A Decentralized Center
Gubbio rises at the foot of Mount Ingino with a strong self-consciousness. Framed within a luxuriant Nature, rich in woods and trails, it is considered one of the most beautiful Medieval towns in Italy. A major feature of the old town center are the buildings in calcareous stone, that gives them a typically gray color. Stones that still envelope the secrets of past masters and masterpieces while filling one's eyes and soul with awe and wonder.
What we are looking at is not the original town center, though.
In the first half of the 14th century, Gubbio became one of the main manufacturing centers in Central Italy, providing itself with top skilled artisans. At that time, the town center – that had been the seat of an ancient Lombard Court – was located in an upper area, called Corte Vecchia, precisely “the Old Court.” Cut through by a moat, that nucleus was actually separated from the four town quarters. Putting it otherwise, the “center” was excessively far from the beating “heart” of the active community.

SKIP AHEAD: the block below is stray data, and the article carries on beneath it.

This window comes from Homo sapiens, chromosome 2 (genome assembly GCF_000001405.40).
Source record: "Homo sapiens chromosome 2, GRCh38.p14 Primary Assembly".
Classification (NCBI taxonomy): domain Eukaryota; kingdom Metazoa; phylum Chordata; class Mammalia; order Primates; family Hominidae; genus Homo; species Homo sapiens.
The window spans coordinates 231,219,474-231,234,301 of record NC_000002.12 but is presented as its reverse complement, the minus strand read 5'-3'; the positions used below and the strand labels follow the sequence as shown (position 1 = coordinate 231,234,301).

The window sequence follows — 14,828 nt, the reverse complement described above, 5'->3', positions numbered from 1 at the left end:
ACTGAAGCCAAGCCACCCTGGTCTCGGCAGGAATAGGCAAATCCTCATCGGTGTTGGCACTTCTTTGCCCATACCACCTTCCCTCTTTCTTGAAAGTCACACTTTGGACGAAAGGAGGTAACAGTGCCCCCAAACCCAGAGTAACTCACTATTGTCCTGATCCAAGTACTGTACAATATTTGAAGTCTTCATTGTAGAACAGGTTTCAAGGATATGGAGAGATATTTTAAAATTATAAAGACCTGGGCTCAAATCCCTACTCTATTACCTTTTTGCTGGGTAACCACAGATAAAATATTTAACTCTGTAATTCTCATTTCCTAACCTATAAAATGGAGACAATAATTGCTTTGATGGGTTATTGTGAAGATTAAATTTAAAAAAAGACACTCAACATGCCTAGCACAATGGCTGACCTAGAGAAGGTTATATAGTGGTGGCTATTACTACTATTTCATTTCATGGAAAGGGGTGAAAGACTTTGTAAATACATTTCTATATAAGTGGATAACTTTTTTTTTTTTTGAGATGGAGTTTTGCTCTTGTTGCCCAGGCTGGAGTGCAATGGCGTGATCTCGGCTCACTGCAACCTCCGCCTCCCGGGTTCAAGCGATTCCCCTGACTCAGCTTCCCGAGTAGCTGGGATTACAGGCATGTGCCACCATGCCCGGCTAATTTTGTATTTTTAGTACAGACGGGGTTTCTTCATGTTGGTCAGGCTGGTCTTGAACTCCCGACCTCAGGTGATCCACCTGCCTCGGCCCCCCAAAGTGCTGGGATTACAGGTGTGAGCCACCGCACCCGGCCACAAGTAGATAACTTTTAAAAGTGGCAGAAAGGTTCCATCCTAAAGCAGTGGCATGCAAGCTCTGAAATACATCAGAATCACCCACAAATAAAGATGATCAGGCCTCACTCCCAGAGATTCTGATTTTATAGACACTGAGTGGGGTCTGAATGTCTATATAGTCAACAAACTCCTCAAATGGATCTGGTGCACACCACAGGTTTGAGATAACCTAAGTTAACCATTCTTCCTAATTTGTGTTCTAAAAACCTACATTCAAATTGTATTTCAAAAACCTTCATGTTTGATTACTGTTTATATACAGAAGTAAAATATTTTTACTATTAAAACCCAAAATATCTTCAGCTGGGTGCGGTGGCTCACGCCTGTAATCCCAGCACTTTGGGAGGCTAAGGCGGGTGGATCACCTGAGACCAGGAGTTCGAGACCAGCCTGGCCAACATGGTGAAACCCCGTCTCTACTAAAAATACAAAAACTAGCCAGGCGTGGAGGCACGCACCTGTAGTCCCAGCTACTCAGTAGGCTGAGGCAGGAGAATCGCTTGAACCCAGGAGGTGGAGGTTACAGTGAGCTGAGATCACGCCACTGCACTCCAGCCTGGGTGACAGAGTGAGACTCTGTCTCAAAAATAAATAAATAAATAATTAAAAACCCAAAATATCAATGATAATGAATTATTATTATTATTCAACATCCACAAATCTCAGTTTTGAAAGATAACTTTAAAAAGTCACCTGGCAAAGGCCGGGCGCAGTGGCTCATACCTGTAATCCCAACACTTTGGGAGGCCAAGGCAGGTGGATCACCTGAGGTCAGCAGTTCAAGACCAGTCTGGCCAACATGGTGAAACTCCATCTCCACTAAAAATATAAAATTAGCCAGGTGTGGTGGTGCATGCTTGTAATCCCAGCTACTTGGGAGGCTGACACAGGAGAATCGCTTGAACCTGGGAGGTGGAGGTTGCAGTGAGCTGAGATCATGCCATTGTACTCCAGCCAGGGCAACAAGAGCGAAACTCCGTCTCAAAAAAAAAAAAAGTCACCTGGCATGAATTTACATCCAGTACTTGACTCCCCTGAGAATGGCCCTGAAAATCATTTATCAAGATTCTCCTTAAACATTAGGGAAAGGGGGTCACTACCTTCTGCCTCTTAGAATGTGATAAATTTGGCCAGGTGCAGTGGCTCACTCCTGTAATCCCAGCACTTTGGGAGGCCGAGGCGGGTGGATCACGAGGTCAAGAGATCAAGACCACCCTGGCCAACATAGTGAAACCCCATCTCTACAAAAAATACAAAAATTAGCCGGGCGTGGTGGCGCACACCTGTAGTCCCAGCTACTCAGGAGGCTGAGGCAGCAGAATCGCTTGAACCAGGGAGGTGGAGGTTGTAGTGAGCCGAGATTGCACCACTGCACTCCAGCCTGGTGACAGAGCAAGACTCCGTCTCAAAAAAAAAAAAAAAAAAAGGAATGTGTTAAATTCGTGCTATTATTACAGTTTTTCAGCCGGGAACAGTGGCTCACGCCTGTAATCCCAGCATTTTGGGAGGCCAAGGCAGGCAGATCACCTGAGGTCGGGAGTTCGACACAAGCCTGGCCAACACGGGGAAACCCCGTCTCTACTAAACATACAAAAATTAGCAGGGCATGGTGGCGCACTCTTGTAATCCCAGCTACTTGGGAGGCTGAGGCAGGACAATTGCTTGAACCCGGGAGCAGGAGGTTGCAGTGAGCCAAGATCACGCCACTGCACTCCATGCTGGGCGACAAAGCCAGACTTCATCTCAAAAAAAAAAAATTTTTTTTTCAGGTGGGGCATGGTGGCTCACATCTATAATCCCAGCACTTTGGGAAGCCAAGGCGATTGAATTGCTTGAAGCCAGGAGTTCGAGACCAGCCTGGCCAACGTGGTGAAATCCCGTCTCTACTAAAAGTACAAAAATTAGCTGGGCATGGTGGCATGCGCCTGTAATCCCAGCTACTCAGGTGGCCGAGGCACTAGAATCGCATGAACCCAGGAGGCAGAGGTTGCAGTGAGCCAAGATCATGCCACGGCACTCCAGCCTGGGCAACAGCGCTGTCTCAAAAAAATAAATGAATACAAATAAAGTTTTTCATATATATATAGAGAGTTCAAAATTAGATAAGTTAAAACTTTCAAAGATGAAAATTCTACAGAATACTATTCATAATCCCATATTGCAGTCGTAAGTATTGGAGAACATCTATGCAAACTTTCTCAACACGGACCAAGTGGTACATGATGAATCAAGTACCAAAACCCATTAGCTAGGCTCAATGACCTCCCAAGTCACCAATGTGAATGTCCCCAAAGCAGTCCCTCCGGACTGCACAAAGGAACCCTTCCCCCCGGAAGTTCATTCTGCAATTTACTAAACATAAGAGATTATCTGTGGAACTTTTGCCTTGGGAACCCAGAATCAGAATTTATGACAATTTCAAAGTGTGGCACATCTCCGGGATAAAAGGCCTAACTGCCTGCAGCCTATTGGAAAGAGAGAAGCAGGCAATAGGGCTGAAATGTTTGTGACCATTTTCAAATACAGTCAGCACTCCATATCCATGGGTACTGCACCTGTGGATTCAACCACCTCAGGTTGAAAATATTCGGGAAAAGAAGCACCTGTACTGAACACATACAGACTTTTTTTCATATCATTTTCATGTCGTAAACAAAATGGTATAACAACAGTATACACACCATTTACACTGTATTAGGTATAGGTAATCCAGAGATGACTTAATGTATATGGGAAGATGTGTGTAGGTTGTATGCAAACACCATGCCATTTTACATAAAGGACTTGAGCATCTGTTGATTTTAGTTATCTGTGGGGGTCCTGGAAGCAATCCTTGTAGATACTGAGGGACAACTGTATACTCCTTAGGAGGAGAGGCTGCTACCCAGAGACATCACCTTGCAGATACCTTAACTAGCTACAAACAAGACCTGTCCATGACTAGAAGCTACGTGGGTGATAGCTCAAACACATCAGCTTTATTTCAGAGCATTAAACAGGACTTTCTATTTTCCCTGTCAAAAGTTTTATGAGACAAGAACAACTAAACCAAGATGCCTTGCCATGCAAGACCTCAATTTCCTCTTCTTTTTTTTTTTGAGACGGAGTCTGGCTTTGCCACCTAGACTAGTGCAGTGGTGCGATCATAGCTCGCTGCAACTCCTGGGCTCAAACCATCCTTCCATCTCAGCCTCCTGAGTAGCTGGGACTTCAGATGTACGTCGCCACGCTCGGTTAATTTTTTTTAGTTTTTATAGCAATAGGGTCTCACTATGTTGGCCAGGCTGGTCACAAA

So, in order to meet the contemporary economical and governance needs, the leaders of Gubbio's free Commune decided, starting from 1321, to build a new town center – giving rise to one of the boldest examples of city planning during the Middle Ages in Italy.
Gubbio Downtown, Junior
The new downtown was planned as shifting downhill to a more central area near the artisans' (head)quarters. They built Piazza Grande, i.e. the Main Square, the Palace of Consuls and Palazzo Pretorio, i.e. the Administration Palace, so as to border with the four downtown neighborhoods, that were and are named after the Saints Julian, Martin, Andrew, and Peter. This became the gathering point for the whole town, both conceptually and visually so. To carry out the project, they had to modify the then natural ground in the upper area, first of all by creating an embankment, while in the lower area they envisioned a hanging square, some 60 meters (180 feet) long. The wall under the square, and supporting it, rises some 17 meters (50 feet) over the underlying street.